Thoughts on the 56th Grammys - The American Spectator | USA News and Politics
Thoughts on the 56th Grammys

I spent a good part of this weekend immersed in music. On Saturday, I traveled to Brooklyn to watch an array of indie bands and British folk-rock legend Iain Matthews play the late Gene Clark’s 1974 album No Other note for note at the Music Hall of Williamsburg. Clark is best remembered for his days with The Byrds in the mid-1960s, but No Other was his masterpiece. I have written an article about the experience which I expect to be up on the main page tomorrow.

As I wrote the article last night, I had the TV tuned to the Grammys. I will say right now that nothing I heard on the telecast approached the quality of what I heard coming from that stage in Brooklyn.

With that said, I did enjoy some of the collaborations between young and old. Robin Thicke’s “Blurred Lines” sounds more interesting when backed by Chicago’s horn section. Thicke also did a fine vocal rendition of a medley of Chicago hits along with original member Robert Lamm – “Does Anyone Really Know What Time It Is?”, “Beginnings” and “Saturday in the Park.” Carole King and Sara Bareilles did a piano duet blending “Beautiful” and “Brave” into a seamless tapestry.

But the generations came together when Stevie Wonder joined the French house music duo Daft Punk, Pharrell Williams and Nile Rodgers on “Get Lucky”. At the end of the evening, Daft Punk would win Album of the Year for Random Access Memory. Daft Punk was joined onstage by Pharell, Rodgers and…Paul Williams. The man who wrote “Rainbow Connection” was the last person I expected to see on stage with Daft Punk.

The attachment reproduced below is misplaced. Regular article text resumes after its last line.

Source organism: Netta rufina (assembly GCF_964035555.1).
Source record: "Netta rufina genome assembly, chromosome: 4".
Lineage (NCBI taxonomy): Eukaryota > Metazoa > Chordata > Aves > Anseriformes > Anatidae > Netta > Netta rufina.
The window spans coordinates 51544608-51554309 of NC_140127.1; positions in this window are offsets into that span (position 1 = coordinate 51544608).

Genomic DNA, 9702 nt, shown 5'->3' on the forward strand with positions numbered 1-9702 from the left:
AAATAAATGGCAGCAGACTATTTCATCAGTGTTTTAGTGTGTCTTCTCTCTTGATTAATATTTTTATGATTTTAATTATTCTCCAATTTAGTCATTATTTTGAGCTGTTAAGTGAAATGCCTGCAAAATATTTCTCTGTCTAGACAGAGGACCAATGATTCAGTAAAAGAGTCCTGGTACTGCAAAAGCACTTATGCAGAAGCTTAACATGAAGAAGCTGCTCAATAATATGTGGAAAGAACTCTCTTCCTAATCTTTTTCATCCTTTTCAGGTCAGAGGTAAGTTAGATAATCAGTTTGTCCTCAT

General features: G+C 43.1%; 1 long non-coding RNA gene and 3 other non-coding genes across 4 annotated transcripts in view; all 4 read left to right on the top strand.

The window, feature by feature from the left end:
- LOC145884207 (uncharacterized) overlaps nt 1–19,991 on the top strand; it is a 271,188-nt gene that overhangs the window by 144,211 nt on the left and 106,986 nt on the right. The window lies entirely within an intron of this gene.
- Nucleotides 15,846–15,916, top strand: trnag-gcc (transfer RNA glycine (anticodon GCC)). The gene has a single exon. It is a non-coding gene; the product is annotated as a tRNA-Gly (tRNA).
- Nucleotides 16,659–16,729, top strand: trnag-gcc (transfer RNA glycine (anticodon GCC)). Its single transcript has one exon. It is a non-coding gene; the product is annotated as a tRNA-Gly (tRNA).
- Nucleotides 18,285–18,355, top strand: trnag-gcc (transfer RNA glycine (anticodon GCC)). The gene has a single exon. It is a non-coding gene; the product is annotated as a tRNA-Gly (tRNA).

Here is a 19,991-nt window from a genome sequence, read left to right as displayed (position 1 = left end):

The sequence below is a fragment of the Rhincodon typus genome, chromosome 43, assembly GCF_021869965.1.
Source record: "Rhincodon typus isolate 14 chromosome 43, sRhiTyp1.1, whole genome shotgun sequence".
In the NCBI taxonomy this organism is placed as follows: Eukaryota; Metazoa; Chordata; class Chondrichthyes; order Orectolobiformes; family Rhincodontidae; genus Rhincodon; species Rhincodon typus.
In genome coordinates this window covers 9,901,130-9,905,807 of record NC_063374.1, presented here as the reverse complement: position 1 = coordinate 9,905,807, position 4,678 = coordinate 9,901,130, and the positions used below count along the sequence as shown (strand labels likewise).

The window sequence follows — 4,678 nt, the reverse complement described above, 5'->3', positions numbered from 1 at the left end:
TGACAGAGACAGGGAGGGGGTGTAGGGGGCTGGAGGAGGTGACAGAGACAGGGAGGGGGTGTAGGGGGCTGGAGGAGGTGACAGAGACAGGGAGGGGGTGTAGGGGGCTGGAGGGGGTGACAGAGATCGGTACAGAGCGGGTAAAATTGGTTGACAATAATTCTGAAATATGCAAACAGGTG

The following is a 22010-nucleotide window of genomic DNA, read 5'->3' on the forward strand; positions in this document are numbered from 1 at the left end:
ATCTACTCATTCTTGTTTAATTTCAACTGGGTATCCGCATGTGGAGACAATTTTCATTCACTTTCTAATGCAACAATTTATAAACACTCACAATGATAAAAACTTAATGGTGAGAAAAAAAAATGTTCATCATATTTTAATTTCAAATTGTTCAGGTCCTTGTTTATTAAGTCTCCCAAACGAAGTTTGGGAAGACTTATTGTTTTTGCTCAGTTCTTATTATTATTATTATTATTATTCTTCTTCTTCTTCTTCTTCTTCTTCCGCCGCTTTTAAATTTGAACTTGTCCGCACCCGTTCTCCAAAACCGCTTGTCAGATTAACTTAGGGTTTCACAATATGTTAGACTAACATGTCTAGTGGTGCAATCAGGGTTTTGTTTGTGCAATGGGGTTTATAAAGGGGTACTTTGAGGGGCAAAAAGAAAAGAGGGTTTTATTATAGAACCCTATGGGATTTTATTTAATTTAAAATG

If you didn’t grow up in the ‘70s, Paul Williams was everywhere – The Muppet Show, The Love Boat, Smokey & The Bandit. You couldn’t help but notice him with his short stature, long blond hair and distinctive glasses. And then he kind of disappeared. Apparently, Daft Punk asked Williams to write a couple of songs for them. It was good to see him back in the limelight.

It was also nice to see Ringo Starr sing “Photograph”. He would later join Paul McCartney onstage to play McCartney’s new single “Queenie Eye”. I know Paul would like a new hit, but I think most people would have preferred to see them perform a Beatles song. However, given that CBS will be airing a 50th anniversary tribute to the Fab Four next month I think that will soon come to pass.

I must say that I was impressed with Kacey Musgraves’ song “Follow Your Arrow”. Its lyrics made me think that this is the kind of song that Tammy Wynette might have written if she were still with us. Musgraves’ Same Trailer Different Park would go on to win the Grammy for Best Country Album.

Nevertheless, I’ll still take listening to Gene Clark over anything I heard at the Grammys. I might reassess that opinion if the National Academy of Recording Arts and Sciences invite Jake Bugg to next year’s Grammys.

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